A sign of fall’s arrival at SFCC’s mum sale


By Hope Lecchi - [email protected]



John Key, left, and Sam Sudbrock look at one of mums available for sale at State Fair Community College’s annual fall mum sale Thursday morning at the college. There is still a wide variety of mums for sale at the annual event. Horticulture students at SFCC planted 1,200 mums this year.


Ryan Voss, a sophomore from Iberia, checks the soil to see how much moisture it contains in one of the 200 mums still available for sale during the SFCC Fall Mum sale Thursday morning near the Potter Ewing Building on the SFCC Campus.


Tierra Franzisko gets ready to move a mum that has been purchased to another location to make sure another customer does not choose the same plant Thursday morning at SFCC. The annual fall mum sale is now under way and the horticulture students still have 200 mums available for sale.


Sam Sudbrock an ag business major from Centralia moves the irrigation drip tubes from a mum plant on Thursday morning beside the Potter Ewing Building and Greenhouse at State Fair Community College. Sudbrock owns his own business, “Cow Patty Blossoms.” Sudbrock said it is “where udderly perfect plants they grow just for you.”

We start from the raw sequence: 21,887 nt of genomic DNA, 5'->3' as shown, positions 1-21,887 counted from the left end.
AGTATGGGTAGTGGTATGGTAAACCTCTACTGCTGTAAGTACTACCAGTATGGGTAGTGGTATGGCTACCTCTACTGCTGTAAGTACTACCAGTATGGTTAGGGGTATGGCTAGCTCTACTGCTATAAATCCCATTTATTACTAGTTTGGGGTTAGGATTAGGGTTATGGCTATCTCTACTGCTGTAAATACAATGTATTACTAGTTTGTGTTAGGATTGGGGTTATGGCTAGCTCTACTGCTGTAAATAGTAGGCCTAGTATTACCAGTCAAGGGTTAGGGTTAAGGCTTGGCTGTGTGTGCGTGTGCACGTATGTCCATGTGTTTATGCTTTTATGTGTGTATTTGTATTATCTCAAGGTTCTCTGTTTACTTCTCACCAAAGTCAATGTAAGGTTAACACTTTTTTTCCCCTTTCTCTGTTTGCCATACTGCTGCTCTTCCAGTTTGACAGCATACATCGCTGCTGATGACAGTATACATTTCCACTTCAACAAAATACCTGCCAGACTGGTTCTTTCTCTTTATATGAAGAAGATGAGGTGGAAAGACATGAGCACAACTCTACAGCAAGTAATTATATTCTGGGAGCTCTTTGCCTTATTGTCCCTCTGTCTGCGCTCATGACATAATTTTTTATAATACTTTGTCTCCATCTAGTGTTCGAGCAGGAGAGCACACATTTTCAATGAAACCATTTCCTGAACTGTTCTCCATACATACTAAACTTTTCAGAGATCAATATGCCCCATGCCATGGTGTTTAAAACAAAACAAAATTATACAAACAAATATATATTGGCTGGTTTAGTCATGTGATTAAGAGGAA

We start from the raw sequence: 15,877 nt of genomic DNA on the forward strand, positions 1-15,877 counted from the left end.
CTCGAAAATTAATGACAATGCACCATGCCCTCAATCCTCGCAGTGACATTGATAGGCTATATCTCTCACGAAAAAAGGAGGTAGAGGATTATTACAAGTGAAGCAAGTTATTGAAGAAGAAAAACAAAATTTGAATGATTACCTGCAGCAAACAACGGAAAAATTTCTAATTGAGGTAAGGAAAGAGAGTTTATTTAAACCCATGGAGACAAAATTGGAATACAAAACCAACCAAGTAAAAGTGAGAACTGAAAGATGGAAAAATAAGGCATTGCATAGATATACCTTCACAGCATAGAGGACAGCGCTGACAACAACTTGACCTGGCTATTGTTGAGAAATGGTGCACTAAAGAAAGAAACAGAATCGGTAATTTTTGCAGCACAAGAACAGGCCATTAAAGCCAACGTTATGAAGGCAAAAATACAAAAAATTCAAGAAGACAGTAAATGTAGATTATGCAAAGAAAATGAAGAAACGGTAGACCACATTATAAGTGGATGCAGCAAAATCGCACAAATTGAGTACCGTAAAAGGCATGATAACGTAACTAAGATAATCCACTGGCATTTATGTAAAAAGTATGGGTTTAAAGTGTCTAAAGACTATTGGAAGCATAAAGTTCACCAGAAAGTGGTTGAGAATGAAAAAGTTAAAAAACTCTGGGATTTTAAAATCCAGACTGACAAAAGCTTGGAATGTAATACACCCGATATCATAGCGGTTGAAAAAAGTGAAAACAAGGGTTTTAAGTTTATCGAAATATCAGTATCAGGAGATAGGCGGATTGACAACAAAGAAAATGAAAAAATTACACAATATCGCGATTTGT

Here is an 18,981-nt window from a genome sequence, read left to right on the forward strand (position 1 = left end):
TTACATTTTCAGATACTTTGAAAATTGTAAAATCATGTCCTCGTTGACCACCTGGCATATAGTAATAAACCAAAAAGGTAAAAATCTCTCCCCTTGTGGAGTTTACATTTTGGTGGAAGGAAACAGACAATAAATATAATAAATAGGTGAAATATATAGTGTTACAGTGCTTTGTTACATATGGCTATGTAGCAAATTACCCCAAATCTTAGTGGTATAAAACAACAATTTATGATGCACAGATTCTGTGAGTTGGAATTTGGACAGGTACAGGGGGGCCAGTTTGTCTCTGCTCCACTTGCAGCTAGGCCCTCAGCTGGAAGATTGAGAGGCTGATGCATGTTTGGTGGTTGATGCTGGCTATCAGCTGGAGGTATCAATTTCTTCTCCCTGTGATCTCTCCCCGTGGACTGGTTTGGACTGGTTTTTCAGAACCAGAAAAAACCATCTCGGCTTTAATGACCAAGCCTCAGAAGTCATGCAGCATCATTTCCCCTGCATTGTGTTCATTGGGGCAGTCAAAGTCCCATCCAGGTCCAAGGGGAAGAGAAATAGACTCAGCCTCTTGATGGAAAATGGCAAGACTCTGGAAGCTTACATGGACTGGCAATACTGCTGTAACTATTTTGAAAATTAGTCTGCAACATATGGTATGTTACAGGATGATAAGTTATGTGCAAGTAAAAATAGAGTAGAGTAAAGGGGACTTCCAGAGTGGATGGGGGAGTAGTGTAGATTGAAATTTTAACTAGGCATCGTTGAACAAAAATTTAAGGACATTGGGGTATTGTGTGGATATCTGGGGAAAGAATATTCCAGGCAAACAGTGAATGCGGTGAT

Valerie Miller checks her horticulture project, a bale garden on Thursday morning at State Fair Community College. Students were given a bale of straw and told they could choose the plants they wanted to grow. Brad Driskill, Agriculture Program Co-coordinator at the college said the project was a way for students to use their creativity. Miller planted seed herbs, rosemary and added marigolds for color in her bale garden.


Even though the calendar says fall officially began Thursday, with temperatures in the 90s it may not feel like it.

One way to perhaps, help make is seem more like fall, is with the purchase of mums at State Fair Community College’s Horticulture Club’s fall mum sale.

“We still have a good variety of more than 200 mums to sell,” Brad Driskill, Agriculture Program Coordinator at SFCC said. “We started the season with 1,200 mums but we decided to continue something this fall that we tried as a pilot program last year.

“We sold about 600 of the mums to area FFA chapters at a wholesale price so they could sale them for fundraisers for their FFA Chapters,” Driskill added. “One of our purposes is to serve the entire community and not just our students and this is one way we can do that.”

Driskill commented there are other ways the sale to the FAA chapters benefits both local school districts and the college.

“It really helps with fundraisers for the local FFA programs,” Driskill explained. “It’s also a great way for our program to strengthen ties to those local programs and area students who may be interested in coming to State Fair.”

Driskill explained the mums were grown from plugs that arrived in the late spring, typically right after the spring classes let out.